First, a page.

The aim of the project is to provide analysis and new insight into the economic behavior and strategies of NGOs with respect to the environment.

Guet Ndar – Local adaptation at risk on the Barbary Tongue (Senegal)
  • Funding : Key-Initiative MUSE Sea & Coast
  • Duration : 2018 –
  • Contact : WILLINGER Marc

AAP Kim Waters, “Sea & Coast”Local adaptation at risk on the Barbary Tongue (Senegal)

For centuries, the habitat of the villagers of Guet Ndar (Senegal) is exposed to floods of the Senegal River and marine submersions. The high exposure to natural hazards (submersion, flooding) of the population suggests that its inhabitants have adapted to this unique environment, through the selection of the most suitable gene varieties. The project aims at investigating the hypothesis of local adaptation to risk for the inhabitants of Guet Ndar. Local adaptation is possible when three conditions are met: (1) the average migration distance is smaller than the size of the risky area, (2) the behavioral trait adapted to the risky environment (risk tolerance) is transmissible, and (3) living in the risky area provides material benefits that compensate for the exposure to risk. It is highly probable that these conditions are met in the village of Guet Ndar: (1) the migration rate is low, especially among the population of fishermen who pass on their inheritance (canoes, houses, …) to their descendants, (2) the targeted gene, DRD4, is endowed with exceptional variability and is transmissible and (3) the risky area gives access to fisheries resources that have historically been abundant. The risky area (Barbary tongue) is a narrow strip of land of 250 meters in its widest width that extends for about 900 meters in the populated area. Almost all the inhabitants are born there, just like their ancestors. The fishermen of Guet Ndar are renowned for their know-how, not only in Senegal but in several neighboring coastal countries, where they are often recruited to transmit their fishing techniques developed over generations. Fishermen represent the target population of our study because they are most likely to have adapted to local conditions, an adaptation that is expressed by their greater propensity to take risks compared to non-fishermen.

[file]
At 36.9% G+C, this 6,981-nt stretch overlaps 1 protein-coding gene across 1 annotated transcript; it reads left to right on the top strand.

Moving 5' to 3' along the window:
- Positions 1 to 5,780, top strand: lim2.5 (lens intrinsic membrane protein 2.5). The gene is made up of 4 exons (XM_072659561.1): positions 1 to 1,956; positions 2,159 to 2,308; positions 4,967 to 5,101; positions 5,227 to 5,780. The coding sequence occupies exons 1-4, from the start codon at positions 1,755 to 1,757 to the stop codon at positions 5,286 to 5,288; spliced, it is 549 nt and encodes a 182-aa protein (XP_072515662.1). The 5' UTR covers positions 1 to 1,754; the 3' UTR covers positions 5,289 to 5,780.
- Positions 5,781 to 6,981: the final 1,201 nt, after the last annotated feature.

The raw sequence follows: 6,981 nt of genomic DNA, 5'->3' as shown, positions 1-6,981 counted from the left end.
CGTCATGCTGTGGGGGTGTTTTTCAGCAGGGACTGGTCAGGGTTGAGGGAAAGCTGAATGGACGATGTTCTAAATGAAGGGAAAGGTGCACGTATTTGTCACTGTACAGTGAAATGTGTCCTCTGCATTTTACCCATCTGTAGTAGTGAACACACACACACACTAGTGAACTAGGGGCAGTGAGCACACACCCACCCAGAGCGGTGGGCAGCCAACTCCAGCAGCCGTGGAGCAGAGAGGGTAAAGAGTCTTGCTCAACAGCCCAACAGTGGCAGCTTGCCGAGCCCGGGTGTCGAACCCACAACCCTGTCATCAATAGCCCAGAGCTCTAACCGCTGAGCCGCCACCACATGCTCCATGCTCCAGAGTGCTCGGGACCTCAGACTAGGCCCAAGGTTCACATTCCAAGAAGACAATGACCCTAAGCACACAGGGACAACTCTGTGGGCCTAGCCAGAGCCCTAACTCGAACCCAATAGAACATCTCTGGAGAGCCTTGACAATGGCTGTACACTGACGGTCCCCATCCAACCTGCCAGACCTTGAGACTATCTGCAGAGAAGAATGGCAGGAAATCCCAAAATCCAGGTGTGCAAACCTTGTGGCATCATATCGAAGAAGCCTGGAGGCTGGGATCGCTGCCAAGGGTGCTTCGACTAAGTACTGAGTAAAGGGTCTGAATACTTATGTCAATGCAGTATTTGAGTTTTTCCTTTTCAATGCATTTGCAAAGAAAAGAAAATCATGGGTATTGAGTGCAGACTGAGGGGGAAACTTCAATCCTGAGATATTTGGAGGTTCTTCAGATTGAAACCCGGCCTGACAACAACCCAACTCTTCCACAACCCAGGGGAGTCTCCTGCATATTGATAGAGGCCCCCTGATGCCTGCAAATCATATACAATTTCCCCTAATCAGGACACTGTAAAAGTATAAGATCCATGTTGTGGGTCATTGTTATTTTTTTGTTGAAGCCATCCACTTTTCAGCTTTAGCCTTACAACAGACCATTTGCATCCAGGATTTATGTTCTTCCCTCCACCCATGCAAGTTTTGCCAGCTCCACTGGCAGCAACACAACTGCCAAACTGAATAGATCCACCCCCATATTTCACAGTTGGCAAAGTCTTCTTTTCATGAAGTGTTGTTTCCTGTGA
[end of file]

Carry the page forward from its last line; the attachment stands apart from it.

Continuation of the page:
Coordination: Omar Sene & Marc Willinger

Research team: Gwen-Jiro Clochard (CREST, Ecole Polytechnique), Charlotte Faurie (ISEM, CNRS), Guillaume Hollard (CREST, CNRS), Clément Mettling (ISEM, CNRS), Michel Raymond (ISEM, CNRS), Omar Sene (Université Alioune Diop, Bambey , Sénégal), Marc Willinger (CEE-M, UM).

ORDINEQ – The Measurement of Ordinal and Multidimensional Inequalities